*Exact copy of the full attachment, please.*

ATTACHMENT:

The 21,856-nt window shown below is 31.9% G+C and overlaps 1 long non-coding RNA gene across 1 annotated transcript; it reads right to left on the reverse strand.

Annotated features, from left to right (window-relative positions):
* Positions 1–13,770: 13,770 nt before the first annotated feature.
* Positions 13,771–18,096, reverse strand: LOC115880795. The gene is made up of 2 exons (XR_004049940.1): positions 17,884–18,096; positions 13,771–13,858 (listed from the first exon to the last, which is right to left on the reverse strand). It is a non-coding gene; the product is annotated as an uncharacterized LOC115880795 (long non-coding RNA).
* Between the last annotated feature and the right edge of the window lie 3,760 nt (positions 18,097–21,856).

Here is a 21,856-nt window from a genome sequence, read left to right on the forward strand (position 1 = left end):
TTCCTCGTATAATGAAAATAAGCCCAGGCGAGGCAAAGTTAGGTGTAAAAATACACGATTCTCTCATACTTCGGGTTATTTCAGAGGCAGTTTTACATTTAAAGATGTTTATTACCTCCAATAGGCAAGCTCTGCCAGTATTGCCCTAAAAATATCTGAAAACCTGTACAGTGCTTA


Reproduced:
The 21,856-nt window shown below is 31.9% G+C and overlaps 1 long non-coding RNA gene across 1 annotated transcript; it reads right to left on the reverse strand.

Annotated features, from left to right (window-relative positions):
* Positions 1–13,770: 13,770 nt before the first annotated feature.
* Positions 13,771–18,096, reverse strand: LOC115880795. The gene is made up of 2 exons (XR_004049940.1): positions 17,884–18,096; positions 13,771–13,858 (listed from the first exon to the last, which is right to left on the reverse strand). It is a non-coding gene; the product is annotated as an uncharacterized LOC115880795 (long non-coding RNA).
* Between the last annotated feature and the right edge of the window lie 3,760 nt (positions 18,097–21,856).

Here is a 21,856-nt window from a genome sequence, read left to right on the forward strand (position 1 = left end):
TTCCTCGTATAATGAAAATAAGCCCAGGCGAGGCAAAGTTAGGTGTAAAAATACACGATTCTCTCATACTTCGGGTTATTTCAGAGGCAGTTTTACATTTAAAGATGTTTATTACCTCCAATAGGCAAGCTCTGCCAGTATTGCCCTAAAAATATCTGAAAACCTGTACAGTGCTTA